Monthly Archives: July 2011

Pet Word of the Day: Furriner

Mammals and marsupials who are not native to a particular geographic area are “furriners”.

Pet Word of the Day: Binky

Happy rabbits do a little dance called a “binky”. It’s sometimes just a simple toss of the head, or an elaborate vertical leap with reverse kick turn and ears flying in all directions.

Pet Word of the Day: Buttinsky

At mealtime, many waterfowl are buttinsky; feeding with heads down; rear end up. The ducks are minding their own business, so why is a buttinsky a phrase for a troublesome meddler?

Pet Word of the Day: Pekaso

A Pekingese mixed with a Lhaso Apso is a Pekaso; a talented dog known for creativity and getting into trouble with lady dogs.

Pet Word of the Day: Heartworm

Dogs worming their way into our hearts is good, but heartworm in our dogs is bad. Heartworm is a parasitic roundworm spread through mosquito bites and does most damage to lungs, not the heart. Life and language are full of contradictions.

Pet Word of the Day: Zoonoses

Pet Word of the Day: Zoonoses: a study of human noses pressed against glass or cage bars. A mildly entertaining pastime for zoo inmates. Use Google for alternate definitions.

Pet Word of the Day

What word relates to a rabbit, cat, fish, or dinosaur? It’s applied to vehicles of air land, and sea; fictional characters; technology; geographic locations and more. A regal word of one syllable. You know the answer now: REX

Pet Word of the Day: Domestic Cat

Thousands of years ago, an experimental branch of felines devoted themselves to the domestication of humans. Their goal? To develop caretakers for basic needs and to cater to their daily whims.  Today, many humans are considered successfully domesticated by The Cat.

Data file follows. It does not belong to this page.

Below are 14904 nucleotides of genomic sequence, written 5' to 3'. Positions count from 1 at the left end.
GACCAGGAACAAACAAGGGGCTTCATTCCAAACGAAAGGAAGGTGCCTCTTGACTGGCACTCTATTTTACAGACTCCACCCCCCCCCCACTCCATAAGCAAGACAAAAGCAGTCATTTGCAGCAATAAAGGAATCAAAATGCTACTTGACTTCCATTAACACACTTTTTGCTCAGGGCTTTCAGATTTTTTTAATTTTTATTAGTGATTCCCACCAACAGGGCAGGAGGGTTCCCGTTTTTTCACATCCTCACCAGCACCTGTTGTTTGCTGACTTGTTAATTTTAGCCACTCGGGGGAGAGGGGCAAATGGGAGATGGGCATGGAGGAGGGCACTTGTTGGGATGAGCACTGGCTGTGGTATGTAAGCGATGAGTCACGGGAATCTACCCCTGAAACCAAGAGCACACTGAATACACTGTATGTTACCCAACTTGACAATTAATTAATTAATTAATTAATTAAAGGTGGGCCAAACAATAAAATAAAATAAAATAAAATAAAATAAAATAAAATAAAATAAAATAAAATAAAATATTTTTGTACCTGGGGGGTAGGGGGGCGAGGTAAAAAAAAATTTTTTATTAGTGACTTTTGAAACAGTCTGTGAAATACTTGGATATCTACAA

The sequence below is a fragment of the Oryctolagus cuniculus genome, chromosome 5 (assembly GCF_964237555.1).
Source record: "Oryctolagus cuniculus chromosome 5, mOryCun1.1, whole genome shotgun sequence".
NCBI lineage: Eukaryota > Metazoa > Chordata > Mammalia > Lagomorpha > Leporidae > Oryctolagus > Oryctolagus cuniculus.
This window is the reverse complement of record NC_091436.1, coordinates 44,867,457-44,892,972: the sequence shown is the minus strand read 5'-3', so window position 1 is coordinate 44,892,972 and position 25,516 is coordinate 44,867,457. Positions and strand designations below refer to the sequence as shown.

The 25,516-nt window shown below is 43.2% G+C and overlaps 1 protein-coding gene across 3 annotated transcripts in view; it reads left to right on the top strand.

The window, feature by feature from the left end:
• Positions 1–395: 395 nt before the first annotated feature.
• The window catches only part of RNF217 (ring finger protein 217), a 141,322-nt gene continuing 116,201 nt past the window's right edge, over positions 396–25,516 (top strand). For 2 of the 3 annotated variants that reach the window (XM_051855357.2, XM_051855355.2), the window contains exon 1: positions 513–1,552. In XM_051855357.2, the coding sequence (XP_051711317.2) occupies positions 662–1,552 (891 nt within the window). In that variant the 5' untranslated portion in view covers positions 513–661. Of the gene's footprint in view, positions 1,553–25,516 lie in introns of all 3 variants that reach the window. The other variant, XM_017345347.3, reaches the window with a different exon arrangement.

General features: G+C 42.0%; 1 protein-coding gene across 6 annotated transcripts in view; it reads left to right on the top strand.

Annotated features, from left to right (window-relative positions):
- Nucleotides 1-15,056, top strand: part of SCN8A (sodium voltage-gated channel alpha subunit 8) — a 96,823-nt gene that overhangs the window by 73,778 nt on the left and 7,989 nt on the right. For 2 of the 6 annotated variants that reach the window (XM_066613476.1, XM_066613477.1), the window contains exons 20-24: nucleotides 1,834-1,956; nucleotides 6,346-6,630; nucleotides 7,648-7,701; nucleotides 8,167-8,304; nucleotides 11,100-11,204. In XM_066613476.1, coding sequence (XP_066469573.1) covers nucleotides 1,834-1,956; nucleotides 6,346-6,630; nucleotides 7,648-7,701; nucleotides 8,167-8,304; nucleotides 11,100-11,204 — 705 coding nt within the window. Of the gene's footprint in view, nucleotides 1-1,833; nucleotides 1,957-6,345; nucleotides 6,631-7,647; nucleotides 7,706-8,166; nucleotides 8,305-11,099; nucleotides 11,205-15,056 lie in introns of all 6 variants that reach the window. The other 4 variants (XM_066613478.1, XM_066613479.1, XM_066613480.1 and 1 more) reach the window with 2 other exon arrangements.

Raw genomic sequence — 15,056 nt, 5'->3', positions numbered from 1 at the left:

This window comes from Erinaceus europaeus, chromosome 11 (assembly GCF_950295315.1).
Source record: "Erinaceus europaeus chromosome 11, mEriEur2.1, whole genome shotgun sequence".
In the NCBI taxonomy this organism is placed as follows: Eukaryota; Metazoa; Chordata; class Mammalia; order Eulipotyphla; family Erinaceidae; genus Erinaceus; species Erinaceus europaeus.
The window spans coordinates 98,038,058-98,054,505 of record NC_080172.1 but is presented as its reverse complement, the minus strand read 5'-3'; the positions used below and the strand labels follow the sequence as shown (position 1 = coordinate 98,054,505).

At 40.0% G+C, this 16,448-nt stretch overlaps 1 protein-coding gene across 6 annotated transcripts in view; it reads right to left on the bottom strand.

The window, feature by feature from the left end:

Pet Word of the Day: Door

A door is what a dog is perpetually on the wrong side of. -Ogden Nash

Pet Word of the Day: Species

Species is a biology term defining a basic group of organisms. The exact definition is subject to much debate. It is generally agreed that dating outside one’s own species is not recommended.

Pet Word of the Day: Fur

Hair on the dog is called fur but it’s really just hair. Dog hair on the sofa is called hair, even though it came from a furry dog. Why? Because that the way it is.

Pet Word of the Day: Flock

Birds gather in flocks for defense; with many eyes spotting predators, and distractions of many individuals, birds are more likely to survive. Pet birds in our homes miss that security. If you have a pet bird, YOU are part of their flock. Don’t underestimate the power of the flock.

Pet Word of the Day: Terribull

Worst dog breed is a cross between a Terrier and a Bulldog. It’s terribull.

Pet Word of the Day: Animals

Wikipedia definition: A major group of multicellular, eukaryotic organisms of the kingdom Animalia or Metazoa. Wow, lots of words for future PWOTD. The essential point of today’s definition is all animals must ingest plants or other animals for food. In this, we are far inferior to plants. In short, plants are producers, animals are consumers. […]

Pet Word of the Day: Pinhead

Newly hatched crickets are tiny.  Crickets are sold as food for reptiles, arachnids, chickens, etc. Cricket size varies from pinhead to adult (about 1″). Why, what were you thinking when you read “pinhead”?

Pet Word of the Day: Chiapet

A cross between a Chihuahua and a Whippet is a Ch- Ch- ChiaPet!

Pet Word of the Day: “Snake Oil”

All natural oil product in a 4 oz bottle for treating cuts, bites, mites, and dry skin on reptiles. Full name is Nature Zone Benson & Sons Snake Oil. Non-toxic. In case you are wondering, yes, Andy’s Pet Shop can sell you a bottle of snake oil. Guaranteed.

Pet Word of the Day: Pup

Everyone loves a puppy. A baby shark is a pup. A baby rat is a pup. A British single seat biplane fighter aircraft in WWI made by the Sopwith firm is a pup. Snoopy flew a Sopwith Camel, one of many mammals, aka the “zoo”, that the Sopwith firm engendered in the great war to […]

Pet Word of the Day: “Hair of the Dog”

Formerly a treatment to prevent rabies (place a hair of the dog who bit you in the bite wound). Today the phrase refers to curing a hangover by drinking more alcohol. The efficacy of both treatments is questionable. Today, vaccinations prevent rabies. The only way to prevent a hangover is don’t drink too much.

Pet Word of the Day: Vaccine

Vaccines provide immunity to disease. In 1796, Edward Jenner used cow pox (Latin; variolae vaccinae hence the term “vaccination”) to protect humans against smallpox. Dogs and cats receive vaccinations to protect against rabies and other diseases.